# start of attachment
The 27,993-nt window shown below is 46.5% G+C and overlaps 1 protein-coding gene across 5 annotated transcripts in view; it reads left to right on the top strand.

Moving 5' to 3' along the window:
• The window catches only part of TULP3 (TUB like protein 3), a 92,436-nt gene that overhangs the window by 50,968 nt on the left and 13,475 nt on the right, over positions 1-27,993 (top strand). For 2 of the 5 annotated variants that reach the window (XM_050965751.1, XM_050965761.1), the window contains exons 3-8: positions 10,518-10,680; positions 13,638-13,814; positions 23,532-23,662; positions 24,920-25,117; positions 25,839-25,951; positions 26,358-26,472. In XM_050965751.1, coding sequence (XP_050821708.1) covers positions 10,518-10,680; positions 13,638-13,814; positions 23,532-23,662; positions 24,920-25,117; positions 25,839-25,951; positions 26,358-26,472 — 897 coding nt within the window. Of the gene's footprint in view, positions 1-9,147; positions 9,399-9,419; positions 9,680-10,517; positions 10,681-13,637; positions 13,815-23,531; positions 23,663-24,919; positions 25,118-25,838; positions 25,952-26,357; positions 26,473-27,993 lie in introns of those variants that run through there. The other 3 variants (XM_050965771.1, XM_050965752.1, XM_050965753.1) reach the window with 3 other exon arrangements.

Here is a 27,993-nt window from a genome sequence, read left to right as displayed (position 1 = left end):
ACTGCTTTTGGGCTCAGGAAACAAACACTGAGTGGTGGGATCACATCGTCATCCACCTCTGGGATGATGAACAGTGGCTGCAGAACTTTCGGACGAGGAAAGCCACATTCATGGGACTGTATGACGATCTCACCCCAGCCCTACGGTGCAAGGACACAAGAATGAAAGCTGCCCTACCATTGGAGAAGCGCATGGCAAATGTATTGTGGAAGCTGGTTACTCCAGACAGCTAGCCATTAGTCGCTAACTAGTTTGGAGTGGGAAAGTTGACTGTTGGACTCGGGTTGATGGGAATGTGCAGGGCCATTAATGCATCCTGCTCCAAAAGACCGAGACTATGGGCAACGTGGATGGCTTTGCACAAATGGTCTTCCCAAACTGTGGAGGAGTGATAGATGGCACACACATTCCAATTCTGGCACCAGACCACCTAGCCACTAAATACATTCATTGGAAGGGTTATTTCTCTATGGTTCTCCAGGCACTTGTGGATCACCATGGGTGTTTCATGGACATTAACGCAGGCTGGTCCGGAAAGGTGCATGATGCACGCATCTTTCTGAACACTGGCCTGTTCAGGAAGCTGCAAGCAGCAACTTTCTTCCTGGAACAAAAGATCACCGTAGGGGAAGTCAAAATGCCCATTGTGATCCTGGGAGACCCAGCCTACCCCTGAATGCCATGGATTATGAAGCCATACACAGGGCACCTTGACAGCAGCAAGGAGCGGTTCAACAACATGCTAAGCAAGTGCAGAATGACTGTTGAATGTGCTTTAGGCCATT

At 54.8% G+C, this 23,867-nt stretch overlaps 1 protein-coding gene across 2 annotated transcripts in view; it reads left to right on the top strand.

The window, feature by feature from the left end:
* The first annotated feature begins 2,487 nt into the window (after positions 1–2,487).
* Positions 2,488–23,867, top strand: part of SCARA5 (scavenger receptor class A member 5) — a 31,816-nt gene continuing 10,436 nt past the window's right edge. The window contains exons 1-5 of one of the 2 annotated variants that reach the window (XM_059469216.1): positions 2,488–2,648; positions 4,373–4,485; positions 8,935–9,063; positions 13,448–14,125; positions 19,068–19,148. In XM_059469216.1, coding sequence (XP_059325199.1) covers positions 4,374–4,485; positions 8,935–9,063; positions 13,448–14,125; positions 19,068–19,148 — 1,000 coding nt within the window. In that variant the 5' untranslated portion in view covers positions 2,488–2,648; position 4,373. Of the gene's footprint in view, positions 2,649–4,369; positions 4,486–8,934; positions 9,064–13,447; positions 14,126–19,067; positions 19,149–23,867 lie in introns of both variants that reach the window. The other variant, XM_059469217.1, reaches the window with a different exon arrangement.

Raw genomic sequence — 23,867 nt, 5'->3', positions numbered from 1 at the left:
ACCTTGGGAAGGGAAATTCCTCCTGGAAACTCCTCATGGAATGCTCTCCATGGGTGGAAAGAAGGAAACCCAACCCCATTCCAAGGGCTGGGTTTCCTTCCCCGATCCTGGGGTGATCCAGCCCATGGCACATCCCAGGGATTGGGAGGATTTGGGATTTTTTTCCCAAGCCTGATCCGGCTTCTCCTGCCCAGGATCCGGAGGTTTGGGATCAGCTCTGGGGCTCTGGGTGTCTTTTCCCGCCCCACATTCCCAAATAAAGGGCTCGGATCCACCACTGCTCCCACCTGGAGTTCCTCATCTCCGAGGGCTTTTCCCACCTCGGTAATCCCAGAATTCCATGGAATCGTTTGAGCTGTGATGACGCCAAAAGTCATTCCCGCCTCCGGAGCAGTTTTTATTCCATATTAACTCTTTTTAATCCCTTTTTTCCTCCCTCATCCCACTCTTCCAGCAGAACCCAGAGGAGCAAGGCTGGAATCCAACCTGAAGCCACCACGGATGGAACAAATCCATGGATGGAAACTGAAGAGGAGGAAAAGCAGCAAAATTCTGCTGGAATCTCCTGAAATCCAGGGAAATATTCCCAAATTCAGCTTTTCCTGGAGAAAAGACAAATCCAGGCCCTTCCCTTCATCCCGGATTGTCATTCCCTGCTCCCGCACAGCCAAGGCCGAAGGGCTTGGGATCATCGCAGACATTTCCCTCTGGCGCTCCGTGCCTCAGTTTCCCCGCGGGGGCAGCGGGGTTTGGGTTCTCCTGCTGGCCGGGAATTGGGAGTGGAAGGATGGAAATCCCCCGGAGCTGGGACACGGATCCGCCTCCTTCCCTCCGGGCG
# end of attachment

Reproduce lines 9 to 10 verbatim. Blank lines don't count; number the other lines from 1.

* Positions 2,488–23,867, top strand: part of SCARA5 (scavenger receptor class A member 5) — a 31,816-nt gene continuing 10,436 nt past the window's right edge. The window contains exons 1-5 of one of the 2 annotated variants that reach the window (XM_059469216.1): positions 2,488–2,648; positions 4,373–4,485; positions 8,935–9,063; positions 13,448–14,125; positions 19,068–19,148. In XM_059469216.1, coding sequence (XP_059325199.1) covers positions 4,374–4,485; positions 8,935–9,063; positions 13,448–14,125; positions 19,068–19,148 — 1,000 coding nt within the window. In that variant the 5' untranslated portion in view covers positions 2,488–2,648; position 4,373. Of the gene's footprint in view, positions 2,649–4,369; positions 4,486–8,934; positions 9,064–13,447; positions 14,126–19,067; positions 19,149–23,867 lie in introns of both variants that reach the window. The other variant, XM_059469217.1, reaches the window with a different exon arrangement.

Raw genomic sequence — 23,867 nt, 5'->3', positions numbered from 1 at the left: